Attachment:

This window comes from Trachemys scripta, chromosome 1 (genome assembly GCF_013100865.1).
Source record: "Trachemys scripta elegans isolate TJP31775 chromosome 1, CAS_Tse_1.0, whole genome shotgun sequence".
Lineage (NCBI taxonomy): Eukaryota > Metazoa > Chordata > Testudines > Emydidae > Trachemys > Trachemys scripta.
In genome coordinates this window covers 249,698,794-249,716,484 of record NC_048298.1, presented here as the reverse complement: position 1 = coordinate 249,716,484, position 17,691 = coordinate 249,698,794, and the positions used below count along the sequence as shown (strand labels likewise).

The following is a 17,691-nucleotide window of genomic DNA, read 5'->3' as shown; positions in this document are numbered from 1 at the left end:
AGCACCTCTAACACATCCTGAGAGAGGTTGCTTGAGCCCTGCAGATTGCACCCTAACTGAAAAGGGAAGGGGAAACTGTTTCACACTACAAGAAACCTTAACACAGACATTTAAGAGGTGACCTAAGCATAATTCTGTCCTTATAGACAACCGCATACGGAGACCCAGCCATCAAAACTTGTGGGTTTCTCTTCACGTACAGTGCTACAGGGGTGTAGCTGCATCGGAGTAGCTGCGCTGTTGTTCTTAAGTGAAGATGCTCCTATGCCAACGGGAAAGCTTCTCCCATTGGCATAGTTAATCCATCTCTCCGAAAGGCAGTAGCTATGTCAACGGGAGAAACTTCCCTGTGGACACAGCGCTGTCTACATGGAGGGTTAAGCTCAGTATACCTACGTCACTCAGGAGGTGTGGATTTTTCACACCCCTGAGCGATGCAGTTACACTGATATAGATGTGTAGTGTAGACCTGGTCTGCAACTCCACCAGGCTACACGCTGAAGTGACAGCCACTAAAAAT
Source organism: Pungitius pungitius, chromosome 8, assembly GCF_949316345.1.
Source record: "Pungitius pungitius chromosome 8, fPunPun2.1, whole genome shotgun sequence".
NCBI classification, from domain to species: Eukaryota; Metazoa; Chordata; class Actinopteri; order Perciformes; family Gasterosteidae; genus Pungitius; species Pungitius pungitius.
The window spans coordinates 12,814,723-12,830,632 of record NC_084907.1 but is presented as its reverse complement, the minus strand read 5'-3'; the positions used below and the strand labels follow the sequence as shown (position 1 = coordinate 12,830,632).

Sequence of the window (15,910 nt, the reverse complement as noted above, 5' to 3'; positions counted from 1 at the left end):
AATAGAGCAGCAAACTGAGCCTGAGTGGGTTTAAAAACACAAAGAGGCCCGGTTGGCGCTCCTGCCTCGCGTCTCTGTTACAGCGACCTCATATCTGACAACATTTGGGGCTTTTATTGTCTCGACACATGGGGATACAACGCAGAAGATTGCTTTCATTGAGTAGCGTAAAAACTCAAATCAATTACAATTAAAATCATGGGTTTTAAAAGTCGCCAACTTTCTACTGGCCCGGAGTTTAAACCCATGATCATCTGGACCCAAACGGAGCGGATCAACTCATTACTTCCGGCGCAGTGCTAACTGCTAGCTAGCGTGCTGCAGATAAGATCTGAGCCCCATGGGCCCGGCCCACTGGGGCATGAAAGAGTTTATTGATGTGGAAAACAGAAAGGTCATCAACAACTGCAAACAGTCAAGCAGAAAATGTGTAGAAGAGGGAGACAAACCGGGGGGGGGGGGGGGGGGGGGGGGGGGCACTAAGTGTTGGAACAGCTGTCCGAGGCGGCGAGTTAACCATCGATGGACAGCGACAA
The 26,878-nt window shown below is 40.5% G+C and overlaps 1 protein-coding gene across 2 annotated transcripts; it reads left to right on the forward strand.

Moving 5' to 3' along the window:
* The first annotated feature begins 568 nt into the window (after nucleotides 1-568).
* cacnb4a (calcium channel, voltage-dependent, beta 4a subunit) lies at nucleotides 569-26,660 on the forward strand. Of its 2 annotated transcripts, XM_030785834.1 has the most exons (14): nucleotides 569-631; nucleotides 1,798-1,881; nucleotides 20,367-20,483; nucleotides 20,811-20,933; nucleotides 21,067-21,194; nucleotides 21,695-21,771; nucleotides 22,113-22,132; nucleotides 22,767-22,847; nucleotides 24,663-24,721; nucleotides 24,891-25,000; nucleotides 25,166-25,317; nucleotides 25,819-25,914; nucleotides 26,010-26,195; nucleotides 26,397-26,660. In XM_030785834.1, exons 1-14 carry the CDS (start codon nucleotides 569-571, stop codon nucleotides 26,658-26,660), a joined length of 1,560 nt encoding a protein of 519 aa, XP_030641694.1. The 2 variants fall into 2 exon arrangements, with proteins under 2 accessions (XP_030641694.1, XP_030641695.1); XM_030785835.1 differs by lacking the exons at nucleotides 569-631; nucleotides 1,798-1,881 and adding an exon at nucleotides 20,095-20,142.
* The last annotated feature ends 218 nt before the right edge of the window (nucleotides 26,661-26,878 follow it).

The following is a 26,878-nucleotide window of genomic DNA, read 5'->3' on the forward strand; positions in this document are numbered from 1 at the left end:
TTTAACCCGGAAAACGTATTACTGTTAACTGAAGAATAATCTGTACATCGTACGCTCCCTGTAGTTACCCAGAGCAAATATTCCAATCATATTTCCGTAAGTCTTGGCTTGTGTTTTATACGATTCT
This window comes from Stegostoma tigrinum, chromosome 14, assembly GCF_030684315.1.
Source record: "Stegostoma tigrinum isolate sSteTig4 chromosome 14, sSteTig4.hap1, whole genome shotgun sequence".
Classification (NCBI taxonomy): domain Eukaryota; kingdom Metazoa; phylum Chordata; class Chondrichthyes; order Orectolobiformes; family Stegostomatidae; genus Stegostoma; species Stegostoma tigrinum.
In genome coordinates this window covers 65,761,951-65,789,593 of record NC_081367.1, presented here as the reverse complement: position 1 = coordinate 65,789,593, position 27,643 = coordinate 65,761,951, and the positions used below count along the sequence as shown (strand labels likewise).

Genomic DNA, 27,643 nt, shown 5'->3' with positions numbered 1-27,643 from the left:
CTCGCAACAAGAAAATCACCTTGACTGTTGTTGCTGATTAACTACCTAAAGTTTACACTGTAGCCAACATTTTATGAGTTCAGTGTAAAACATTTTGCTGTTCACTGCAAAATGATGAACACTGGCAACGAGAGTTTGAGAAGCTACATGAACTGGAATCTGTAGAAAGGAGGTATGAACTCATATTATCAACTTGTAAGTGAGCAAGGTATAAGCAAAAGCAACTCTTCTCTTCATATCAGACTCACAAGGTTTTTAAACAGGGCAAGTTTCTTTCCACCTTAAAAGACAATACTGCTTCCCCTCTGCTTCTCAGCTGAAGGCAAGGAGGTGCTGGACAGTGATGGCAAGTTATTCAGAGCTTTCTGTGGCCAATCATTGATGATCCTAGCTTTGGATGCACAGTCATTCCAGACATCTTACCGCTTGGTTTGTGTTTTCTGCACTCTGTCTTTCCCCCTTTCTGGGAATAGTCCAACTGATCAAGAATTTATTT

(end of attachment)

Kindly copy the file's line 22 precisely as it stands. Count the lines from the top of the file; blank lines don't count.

Classification (NCBI taxonomy): domain Eukaryota; kingdom Metazoa; phylum Chordata; class Chondrichthyes; order Orectolobiformes; family Stegostomatidae; genus Stegostoma; species Stegostoma tigrinum.